She sought help from an officer working to rescue Bhutanese citizens in Iraq, and with the assistance of a taxi driver, she reached safety, reuniting with other Bhutanese friends in 2020.

Similarly, Karma, a 26-year-old who travelled to Iraq in 2018, shared a similar ordeal. Her agent had arranged an air ticket and a hotel in Delhi and Dubai, along with a tourist visa for Dubai. To avoid detection, they were instructed to mislead immigration officers, claiming they were visiting Dubai for a vacation to meet relatives. Upon arrival in Iraq, their passports were confiscated, and they were assigned to different households as housemaids. Attempting to leave their jobs meant facing a hefty refund demand of USD 5,000, based on a two-year contract written in Arabic.

Rescue efforts

The Office of the Attorney General (OAG) revealed that human-trafficking began in 2015, but a significant surge occurred between 2018 and 2019. In 2020, a group of women used social media to plead for help, leading to a swift response from the government. The rescue effort was initiated with support from local authorities in Iraq, the International Organization for Migration, foreign embassies, NGOs, and individuals.

The Royal Government of Bhutan allocated USD 6 million (Nu 500M) for the rescue mission from 2020 to 2021, and a relief flight was dispatched to Iraq.

Preventing exploitation

OAG officials highlighted that many victims were initially contacted through social media by agents who promised high salaries and good working conditions. They also noted that Indian agents facilitated travel from India to the Middle East. Due to a lack of awareness about trafficking laws, the victims were easy prey for exploitation, abuse, and sexual harassment by their employers.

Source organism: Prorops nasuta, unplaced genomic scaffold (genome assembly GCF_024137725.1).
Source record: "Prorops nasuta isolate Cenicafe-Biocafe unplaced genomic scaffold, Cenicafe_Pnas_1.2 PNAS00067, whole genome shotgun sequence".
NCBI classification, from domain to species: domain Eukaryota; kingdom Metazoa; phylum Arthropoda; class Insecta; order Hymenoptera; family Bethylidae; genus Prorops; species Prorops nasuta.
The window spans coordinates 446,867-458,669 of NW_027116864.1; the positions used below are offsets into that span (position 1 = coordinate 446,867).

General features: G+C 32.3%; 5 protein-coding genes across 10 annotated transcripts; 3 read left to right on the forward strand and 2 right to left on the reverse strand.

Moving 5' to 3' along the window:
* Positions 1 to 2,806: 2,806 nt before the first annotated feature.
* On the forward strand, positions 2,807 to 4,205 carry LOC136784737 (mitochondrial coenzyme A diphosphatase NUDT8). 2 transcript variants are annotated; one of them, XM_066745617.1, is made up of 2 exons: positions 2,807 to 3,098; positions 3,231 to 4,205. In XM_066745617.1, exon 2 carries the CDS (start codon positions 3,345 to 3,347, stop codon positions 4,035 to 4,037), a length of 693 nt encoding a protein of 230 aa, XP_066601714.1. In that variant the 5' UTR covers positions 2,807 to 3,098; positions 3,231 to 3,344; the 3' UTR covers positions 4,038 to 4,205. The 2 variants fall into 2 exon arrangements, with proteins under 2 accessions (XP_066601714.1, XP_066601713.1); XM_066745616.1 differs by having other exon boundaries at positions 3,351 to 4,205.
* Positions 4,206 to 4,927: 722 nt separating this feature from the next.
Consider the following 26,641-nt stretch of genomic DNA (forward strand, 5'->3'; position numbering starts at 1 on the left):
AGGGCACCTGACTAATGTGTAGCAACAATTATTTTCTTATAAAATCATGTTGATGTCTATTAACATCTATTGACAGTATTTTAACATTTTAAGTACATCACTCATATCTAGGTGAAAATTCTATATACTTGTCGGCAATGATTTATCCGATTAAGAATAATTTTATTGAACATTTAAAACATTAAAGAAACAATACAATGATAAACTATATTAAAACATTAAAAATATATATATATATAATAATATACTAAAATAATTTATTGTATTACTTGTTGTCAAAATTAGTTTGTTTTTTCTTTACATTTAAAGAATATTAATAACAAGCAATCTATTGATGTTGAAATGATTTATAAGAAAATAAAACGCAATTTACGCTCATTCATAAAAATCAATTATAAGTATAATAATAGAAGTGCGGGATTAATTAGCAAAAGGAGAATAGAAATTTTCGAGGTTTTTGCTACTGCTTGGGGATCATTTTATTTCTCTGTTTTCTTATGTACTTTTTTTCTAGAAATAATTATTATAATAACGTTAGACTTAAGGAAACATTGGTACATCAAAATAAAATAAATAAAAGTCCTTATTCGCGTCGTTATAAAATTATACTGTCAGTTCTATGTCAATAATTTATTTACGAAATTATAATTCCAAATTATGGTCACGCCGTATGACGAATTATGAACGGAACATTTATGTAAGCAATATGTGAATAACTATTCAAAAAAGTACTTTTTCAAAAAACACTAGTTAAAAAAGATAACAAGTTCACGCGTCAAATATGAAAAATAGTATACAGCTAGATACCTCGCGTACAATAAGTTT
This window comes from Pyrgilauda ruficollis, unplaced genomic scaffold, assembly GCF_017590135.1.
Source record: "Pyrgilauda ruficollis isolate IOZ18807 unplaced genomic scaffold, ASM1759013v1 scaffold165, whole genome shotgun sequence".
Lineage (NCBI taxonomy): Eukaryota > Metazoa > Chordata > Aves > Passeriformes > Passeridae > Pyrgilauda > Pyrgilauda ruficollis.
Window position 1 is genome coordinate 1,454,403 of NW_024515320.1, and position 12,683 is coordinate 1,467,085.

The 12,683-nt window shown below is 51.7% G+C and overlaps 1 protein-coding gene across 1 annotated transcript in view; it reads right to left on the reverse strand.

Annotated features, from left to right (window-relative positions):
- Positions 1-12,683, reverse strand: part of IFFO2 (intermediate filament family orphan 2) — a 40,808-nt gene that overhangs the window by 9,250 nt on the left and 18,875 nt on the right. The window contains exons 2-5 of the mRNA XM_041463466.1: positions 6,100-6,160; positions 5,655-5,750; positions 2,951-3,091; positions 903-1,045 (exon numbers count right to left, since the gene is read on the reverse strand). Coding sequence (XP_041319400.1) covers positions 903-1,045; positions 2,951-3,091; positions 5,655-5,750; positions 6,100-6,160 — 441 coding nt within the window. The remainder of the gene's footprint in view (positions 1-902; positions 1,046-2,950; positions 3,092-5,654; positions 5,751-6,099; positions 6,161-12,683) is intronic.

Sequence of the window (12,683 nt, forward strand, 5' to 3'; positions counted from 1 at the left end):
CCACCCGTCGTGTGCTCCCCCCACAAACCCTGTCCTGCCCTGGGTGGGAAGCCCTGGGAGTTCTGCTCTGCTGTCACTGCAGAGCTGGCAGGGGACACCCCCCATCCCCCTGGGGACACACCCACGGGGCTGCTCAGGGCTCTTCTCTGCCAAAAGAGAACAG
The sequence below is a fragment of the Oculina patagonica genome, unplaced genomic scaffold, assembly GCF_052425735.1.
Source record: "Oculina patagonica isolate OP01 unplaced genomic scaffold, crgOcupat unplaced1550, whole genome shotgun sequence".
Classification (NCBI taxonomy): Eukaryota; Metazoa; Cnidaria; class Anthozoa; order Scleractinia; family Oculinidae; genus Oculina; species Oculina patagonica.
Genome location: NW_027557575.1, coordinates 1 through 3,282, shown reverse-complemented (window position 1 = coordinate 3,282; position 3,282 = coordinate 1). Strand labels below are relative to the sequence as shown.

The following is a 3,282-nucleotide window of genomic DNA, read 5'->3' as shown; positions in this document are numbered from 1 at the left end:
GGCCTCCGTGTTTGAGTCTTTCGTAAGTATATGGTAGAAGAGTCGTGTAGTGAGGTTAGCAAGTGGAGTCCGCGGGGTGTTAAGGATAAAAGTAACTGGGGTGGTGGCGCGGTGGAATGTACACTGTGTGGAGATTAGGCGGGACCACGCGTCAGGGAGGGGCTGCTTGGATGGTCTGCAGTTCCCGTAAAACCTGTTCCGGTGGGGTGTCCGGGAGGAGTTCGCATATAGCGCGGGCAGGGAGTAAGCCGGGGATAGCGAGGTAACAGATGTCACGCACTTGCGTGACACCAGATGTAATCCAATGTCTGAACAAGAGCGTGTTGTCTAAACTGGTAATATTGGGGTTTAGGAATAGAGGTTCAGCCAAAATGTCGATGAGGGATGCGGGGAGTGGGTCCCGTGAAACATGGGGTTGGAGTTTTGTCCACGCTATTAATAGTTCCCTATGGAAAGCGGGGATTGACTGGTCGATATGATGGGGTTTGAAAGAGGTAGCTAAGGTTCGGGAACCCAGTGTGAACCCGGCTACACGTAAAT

The OAG officials clarified that the moment a person’s passport was seized, it constituted exploitation. The police have completed their investigations and forwarded the cases to OAG, with no new cases of trafficking reported recently.

Tandin Wangmo, the National Project Coordinator from the United Nations Office on Drugs and Crime (UNODC), emphasized the need for the government to focus on protecting the rights of workers, especially women in the informal and hospitality sectors. She called for the enhancement of service providers’ skills in labour, immigration, and the police to better identify and address human-trafficking cases.

After being rescued and returning to Bhutan, victims received support from the Respect, Educate, Nurture, and Empower Women (RENEW) organization, which provided psychosocial assistance, counselling, livelihood skills training, and shelter.

To date, the court has convicted 21 individuals, sentencing them to prison terms ranging from three to seven years, while some cases remain pending. Many survivors have managed to secure employment, but some continue to await opportunities.

This story was produced with the help of Thomson Reuters Foundation. The content is the sole responsibility of the author and the publisher.